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“The goal is to expand that clinical space so when patients leave the research site they still can be monitored with sensors in their clothes or ingested pills and so on,” he continues. “Researchers will be able to monitor how their patients are doing every day rather than just once a month. That sort of sensor technology is the next big turning point for the digitization of mobile clinical trials.”
All this adds up to a more patient-centric approach to clinical trials than in the past, when the focus remained primarily on healthcare providers. In adapting to the changing mind-set, the pharmaceutical companies that flourish will be the ones that behave more like retailers and less like manufacturers, Howes says. Patients will reward brands that “deliver a customer experience,” not just treat them like data points on a graph.
Catherine Geanuracos, formerly Science 37’s chief engagement officer, sees a role for marketers in this process.
“In the long run what we’re hoping to create is a different relationship between individuals and trial participation,” Geanuracos notes. “It’s been such a provider-driven conversation up until this point. We want to create a mechanism for patients to fold trial participation into a new way of thinking about their health — that they’re contributing to something bigger than themselves.”
Real investment continues to pour into mobile healthcare technology. Globally, it was valued at $10.5 billion in 2014; its compound annual growth rate is projected to be 34% in the 2015–2020 period. By 2017 the market could hit $23 billion, according to forecasters.
However, it’s unclear how much of this capital will flow toward the clinical research world. For the most part, the market for mobile tech is predicated not just on selling the devices themselves, but also on retaining proprietary interest in the data that’s collected. The maker of that glucose-monitoring sensor in your contact lens, for example, may be reluctant to hand over its data to just any random researcher who comes along.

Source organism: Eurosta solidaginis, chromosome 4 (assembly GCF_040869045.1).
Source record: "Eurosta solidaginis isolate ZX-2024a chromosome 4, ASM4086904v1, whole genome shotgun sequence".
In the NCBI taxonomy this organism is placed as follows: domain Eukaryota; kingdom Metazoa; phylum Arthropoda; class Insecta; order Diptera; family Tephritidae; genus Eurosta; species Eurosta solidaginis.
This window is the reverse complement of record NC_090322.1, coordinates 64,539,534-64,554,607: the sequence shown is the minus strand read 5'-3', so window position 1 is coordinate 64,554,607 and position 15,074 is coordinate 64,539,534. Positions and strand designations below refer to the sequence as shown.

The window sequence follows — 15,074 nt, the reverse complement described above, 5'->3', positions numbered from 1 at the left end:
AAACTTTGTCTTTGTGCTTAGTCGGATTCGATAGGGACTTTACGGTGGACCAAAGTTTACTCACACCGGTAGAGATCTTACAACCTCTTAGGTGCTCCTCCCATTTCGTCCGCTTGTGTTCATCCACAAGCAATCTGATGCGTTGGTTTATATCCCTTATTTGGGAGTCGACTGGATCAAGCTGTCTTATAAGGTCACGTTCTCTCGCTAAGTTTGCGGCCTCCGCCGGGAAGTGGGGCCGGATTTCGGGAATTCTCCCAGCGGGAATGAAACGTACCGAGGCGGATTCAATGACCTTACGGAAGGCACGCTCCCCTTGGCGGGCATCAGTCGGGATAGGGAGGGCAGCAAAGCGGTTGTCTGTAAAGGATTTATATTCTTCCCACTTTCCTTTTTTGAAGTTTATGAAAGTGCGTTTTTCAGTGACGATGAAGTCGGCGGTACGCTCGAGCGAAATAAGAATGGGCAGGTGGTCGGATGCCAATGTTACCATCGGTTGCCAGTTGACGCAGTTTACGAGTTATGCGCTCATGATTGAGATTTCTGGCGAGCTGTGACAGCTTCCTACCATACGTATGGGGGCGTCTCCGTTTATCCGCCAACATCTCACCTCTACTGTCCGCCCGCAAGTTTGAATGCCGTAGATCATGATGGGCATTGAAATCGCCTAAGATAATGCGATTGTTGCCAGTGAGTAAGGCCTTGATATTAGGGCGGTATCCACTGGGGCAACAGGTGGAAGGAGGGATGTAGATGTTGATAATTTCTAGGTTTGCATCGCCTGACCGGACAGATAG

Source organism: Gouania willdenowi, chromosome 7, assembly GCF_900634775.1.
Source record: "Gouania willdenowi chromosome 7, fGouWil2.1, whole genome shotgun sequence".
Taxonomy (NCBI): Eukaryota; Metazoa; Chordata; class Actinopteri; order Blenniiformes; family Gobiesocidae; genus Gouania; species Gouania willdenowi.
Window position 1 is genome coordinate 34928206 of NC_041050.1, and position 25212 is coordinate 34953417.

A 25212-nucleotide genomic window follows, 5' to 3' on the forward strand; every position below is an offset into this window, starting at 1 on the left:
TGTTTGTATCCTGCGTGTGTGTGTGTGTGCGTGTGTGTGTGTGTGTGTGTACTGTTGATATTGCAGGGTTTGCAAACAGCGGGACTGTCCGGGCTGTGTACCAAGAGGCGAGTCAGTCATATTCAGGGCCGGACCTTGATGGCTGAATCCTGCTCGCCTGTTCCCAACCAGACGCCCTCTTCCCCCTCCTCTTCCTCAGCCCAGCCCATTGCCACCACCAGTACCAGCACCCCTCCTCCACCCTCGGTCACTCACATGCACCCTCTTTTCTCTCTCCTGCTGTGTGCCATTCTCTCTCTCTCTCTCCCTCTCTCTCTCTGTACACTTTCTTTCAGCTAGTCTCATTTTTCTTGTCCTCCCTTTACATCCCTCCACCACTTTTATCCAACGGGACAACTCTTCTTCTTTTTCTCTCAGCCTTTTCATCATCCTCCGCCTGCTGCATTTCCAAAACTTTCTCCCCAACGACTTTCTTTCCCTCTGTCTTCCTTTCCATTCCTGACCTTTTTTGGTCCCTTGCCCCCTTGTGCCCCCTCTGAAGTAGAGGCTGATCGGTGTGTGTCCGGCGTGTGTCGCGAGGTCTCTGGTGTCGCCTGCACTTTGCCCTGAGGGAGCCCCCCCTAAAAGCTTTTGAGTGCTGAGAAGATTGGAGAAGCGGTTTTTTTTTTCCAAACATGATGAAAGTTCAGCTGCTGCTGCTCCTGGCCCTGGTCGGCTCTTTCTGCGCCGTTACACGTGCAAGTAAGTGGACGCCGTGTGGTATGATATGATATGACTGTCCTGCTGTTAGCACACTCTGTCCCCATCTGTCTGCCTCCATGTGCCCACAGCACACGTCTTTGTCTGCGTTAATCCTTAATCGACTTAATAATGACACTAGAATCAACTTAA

Additionally, assuming that conflicts between capitalism and science can be reconciled, once this deluge of data escapes from academia’s ivory tower, data leakage will almost certainly be an issue. At present, no legal protections exist for patients themselves. When your employer learns from your Facebook page that you are being treated for cancer, will your job prospects be impacted negatively? And what might credit agencies do with this information?
Storage space is another problem area. Large healthcare facilities currently have trouble storing already-collected data to say nothing of the vast amounts on the way. However, experts say that this is one area that probably has a relatively easy fix. For the most part, large research players have been reluctant to take advantage of cloud computing, mainly for fear of HIPAA violations. Once they overcome this anxiety, storage should become less of an obstacle.
Whatever form mobile research technology takes, a persistent theme in the industry right now is that it must be driven by the desire to solve clinical problems, not just marketing or sales impulses. Patient engagement is great, but it should be a by-product of solving clinical problems rather than an end unto itself.
As Silicon Valley Data Science’s Sanjay Mathur put it in a recent industry white paper: “Companies are so consumed with what technology to use they forget that the most important thing, to start with, is to ask the right questions. You don’t need real-time insight if you don’t have a place for real-time action.”